Gold fell for a fifth session on Friday, heading for its biggest weekly loss in a month as strong U.S. economic data raised fears the Federal Reserve may start to taper its commodities-supportive stimulus measures.
Positive jobless benefits and factory activity data followed stronger-than-expected U.S. GDP numbers this week. The Fed has said its policy remains driven by data, even though it gave no signs in a statement on Wednesday that it was set to wind down its $85 billion monthly bond-buying measures.
"We are still expecting the Fed to taper its QE in September," said Barnabas Gan, an analyst at OCBC Bank, referring to quantitative easing.
"The labour data, along with GDP, is pretty positive and allows for the Fed to taper this year."
Spot gold fell 0.1 percent to $1,306.15 an ounce by 0333 GMT, bringing losses this week to 2 percent.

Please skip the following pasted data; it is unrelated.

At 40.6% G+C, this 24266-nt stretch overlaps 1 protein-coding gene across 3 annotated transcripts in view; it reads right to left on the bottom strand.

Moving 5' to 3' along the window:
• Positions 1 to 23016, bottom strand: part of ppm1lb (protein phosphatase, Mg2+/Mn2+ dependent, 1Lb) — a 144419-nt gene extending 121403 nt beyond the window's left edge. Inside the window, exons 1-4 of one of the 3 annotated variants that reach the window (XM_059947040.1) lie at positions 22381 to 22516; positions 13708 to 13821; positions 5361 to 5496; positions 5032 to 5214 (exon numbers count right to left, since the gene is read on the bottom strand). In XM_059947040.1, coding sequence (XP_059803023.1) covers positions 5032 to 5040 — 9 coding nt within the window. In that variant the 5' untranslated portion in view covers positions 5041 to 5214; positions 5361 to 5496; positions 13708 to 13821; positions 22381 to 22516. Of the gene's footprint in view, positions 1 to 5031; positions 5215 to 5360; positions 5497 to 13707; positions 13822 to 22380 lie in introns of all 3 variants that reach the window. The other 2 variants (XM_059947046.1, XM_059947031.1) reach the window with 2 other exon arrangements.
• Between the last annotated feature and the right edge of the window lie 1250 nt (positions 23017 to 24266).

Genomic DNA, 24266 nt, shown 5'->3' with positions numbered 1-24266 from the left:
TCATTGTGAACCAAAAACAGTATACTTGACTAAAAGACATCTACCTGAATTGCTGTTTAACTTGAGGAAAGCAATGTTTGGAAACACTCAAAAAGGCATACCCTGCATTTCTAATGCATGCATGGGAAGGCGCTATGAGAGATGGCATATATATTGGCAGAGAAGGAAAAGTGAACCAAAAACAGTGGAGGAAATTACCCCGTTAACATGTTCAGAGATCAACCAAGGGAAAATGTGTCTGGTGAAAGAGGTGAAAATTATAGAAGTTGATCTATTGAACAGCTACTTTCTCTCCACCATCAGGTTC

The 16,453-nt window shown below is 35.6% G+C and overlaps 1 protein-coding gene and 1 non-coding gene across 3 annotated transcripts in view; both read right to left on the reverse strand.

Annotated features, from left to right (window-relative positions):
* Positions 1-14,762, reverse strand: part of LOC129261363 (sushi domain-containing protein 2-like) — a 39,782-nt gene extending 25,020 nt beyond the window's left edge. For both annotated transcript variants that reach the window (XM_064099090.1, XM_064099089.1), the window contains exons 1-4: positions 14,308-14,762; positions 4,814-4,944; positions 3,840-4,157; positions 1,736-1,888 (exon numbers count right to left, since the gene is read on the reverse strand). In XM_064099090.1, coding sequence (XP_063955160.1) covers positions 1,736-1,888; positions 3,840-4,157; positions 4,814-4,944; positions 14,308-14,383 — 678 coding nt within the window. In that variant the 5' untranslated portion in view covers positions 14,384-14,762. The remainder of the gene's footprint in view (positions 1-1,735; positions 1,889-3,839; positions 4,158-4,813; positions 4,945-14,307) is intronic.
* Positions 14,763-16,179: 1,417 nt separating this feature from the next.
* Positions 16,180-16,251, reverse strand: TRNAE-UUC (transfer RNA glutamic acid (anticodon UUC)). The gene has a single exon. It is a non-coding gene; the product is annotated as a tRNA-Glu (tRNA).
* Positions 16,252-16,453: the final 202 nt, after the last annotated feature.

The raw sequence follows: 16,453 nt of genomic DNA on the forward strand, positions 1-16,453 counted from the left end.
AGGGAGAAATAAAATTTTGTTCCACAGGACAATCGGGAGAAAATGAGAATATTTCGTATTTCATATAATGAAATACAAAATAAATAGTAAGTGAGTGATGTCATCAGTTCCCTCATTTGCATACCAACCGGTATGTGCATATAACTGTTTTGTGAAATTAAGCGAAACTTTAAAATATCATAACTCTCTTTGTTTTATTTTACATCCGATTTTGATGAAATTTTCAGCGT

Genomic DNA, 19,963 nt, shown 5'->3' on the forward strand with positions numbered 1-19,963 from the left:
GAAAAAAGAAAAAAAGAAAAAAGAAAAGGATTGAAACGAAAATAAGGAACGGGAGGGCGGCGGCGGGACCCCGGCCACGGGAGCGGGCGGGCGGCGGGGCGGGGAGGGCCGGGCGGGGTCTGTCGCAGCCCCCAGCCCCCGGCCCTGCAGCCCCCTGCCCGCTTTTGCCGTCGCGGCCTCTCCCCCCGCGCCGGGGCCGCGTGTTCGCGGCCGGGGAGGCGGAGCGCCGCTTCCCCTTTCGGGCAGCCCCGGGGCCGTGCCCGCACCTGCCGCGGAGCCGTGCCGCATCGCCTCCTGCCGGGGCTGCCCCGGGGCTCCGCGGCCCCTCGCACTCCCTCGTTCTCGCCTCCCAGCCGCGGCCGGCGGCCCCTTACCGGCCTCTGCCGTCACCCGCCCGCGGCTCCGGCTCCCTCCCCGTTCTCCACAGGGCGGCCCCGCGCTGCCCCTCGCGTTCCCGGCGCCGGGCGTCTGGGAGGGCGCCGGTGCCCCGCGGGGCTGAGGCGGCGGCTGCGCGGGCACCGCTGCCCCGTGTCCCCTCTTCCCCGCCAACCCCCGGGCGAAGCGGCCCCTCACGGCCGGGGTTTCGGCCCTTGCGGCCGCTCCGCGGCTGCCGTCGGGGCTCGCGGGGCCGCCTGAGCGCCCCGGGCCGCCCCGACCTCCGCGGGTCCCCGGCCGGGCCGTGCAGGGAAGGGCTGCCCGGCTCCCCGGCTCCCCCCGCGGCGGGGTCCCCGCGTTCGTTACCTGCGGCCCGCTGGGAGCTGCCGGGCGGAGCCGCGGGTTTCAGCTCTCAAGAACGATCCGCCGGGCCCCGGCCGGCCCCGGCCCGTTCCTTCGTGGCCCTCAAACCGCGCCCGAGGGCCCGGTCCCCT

U.S. gold slipped about $6 to $1,305.70.
Gold traders are now waiting for U.S. nonfarm payrolls data due later on Friday.
U.S. employers likely hired enough workers in July to push the jobless rate to near its lowest level in more than four years and bring the Fed within months of paring back its stimulus program, economists polled by Reuters said.
"If the report is bullish, gold prices will continue to see downward pressure," said Gan, who expects gold prices to fall to $1,250 by the end of the year.
Spot gold is expected to drop to $1,284 per ounce, as it has broken a support at $1,308, Reuters technicals analyst Wang Tao said.
Holdings in SPDR Gold Trust, the world's largest gold-backed exchange-traded fund, fell 0.7 percent to 921.05 tonnes on Thursday, hitting fresh four year lows.
Outflows from the top eight gold ETFs tracked by Reuters have totalled 19 million ounces so far this year, or about $25 billion at current prices.
Physical demand, however, has held up reasonably well despite the volatility in prices.
Premiums over London spot prices, one of the best measures of physical demand, were about $23 an ounce in China, which is set to overtake India as the top gold consumer this year.